At ‘Home’ at the Martha’s Vineyard Museum

New exhibit highlights all the myriad ways people came to call the Island home, and those who struggle to be here.


Home can be a sanctuary, a community, a place of yearning, and the new exhibition at the Martha’s Vineyard Museum looks at home from many different angles, using engaging art, audio recordings, and places for visitors to give feedback. Ideally, as the introductory panel says, home “provides a sense of safety, stability, and a chance to put down roots.” But the show simultaneously takes on the serious affordable housing shortage, and its ramifications for the Island and the people who live here — or those who are trying to.

Anna Barber, curator of exhibitions, took me through the exhibit, beginning with the caveat of how enormous the idea of home is and the challenge of exploring it in a limited space. “We could fill a hundred museums with this topic. It is such a critical, sensitive, and challenging issue on the Island right now. This is the tip of the iceberg,” Barber explained.

The show begins with a historical context. The Wampanoag people have been calling this Island home for millennia. As you enter the large gallery, to your right is a 1779 map of the Island that shows the early impacts of English colonization, and a corresponding 1810 petition describing efforts taken by members of the Wampanoag community to address land theft.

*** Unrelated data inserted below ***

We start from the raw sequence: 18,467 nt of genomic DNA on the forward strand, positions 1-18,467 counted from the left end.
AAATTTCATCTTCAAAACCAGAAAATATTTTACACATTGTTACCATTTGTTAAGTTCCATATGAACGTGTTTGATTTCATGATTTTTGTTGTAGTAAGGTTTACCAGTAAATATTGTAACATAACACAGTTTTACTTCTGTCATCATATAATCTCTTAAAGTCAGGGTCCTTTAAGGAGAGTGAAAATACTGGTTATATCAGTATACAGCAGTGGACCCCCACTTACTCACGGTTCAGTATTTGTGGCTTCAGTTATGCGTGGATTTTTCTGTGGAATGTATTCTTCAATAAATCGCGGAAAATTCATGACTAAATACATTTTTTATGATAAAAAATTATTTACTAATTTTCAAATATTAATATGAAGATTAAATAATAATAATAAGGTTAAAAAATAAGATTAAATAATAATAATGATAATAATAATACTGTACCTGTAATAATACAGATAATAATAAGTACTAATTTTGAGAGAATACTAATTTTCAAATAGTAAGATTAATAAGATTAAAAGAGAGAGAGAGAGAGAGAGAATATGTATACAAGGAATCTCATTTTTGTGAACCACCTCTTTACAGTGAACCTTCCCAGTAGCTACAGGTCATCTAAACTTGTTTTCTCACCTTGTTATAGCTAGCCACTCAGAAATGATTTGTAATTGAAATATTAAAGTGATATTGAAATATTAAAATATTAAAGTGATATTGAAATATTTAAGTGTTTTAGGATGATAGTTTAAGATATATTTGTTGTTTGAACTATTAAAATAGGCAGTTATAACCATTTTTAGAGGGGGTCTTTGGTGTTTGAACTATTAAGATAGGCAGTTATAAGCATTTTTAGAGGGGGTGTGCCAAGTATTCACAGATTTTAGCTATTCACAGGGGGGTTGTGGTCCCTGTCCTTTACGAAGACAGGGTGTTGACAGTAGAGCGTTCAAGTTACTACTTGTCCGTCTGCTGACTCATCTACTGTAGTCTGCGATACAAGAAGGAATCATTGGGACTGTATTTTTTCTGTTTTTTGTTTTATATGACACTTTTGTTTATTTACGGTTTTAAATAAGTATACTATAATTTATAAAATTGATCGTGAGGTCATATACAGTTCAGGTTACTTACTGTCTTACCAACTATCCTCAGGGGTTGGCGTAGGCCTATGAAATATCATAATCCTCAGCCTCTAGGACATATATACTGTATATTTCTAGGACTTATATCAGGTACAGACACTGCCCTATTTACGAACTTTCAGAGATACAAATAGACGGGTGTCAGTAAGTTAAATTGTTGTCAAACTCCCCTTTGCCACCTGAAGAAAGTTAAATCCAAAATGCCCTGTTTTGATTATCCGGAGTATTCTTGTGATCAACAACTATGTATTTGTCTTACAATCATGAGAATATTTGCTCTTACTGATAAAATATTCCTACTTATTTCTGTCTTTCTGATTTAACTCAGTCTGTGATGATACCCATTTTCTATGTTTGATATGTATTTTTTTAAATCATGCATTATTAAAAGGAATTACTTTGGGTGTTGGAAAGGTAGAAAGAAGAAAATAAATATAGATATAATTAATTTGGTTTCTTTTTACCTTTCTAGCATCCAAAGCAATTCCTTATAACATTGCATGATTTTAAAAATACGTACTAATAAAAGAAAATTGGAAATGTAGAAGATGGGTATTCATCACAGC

In the next section, “Building a Home,” we learn that more than a thousand buildings date back at least a century, with hundreds even older. Some of what you see are photographs that reveal the evolution from the simple homes in the 1600s to the distinct Colonial and Cape-style ones that, as the wall label tells us, help give the Vineyard its distinct architectural personality.

“Building a Neighborhood” has maps and images that speak to the fact that the Vineyard, starting in the 1800s, had plans for constructing specific neighborhoods. There was Wesleyan Grove, established in 1835. There is the Campground — with fabulous stereoscope photographs you can view, showing the growth from the early decorated tents through the building of the gingerbread-style cottages, and an 1800 plat map used to sell lots and sporting slogans such as, “Why not own a Summer Cottage at Lagoon Heights …The most charming spot on this island of the sea.”

“When Is a Home Not a House?” provides a fun twist on the idea, with a late 19th century painting of a whaling ship frozen into the ice for the winter, and outfitted as the crew’s home until the spring thaw and return of the whales. There are also two mid–20th century wood dioramas of small shacks with figures of fishermen, living in these shelters. These “alternative” homes, Barber says, “dotted the landscape, and people repurposed and slept in them, and they became other forms of home. And today, sometimes people make them their home full-time, and they are at a premium now.”

Thinking about community as home explores how it can be the people around us, whether it is those you live with or those in your church, town, or a local organization. An iconic Vineyard example is the Polar Bears — the inclusive, welcoming group who have met for early morning swims at Inkwell Beach in Oak Bluffs for more than 75 years, to share community and fellowship.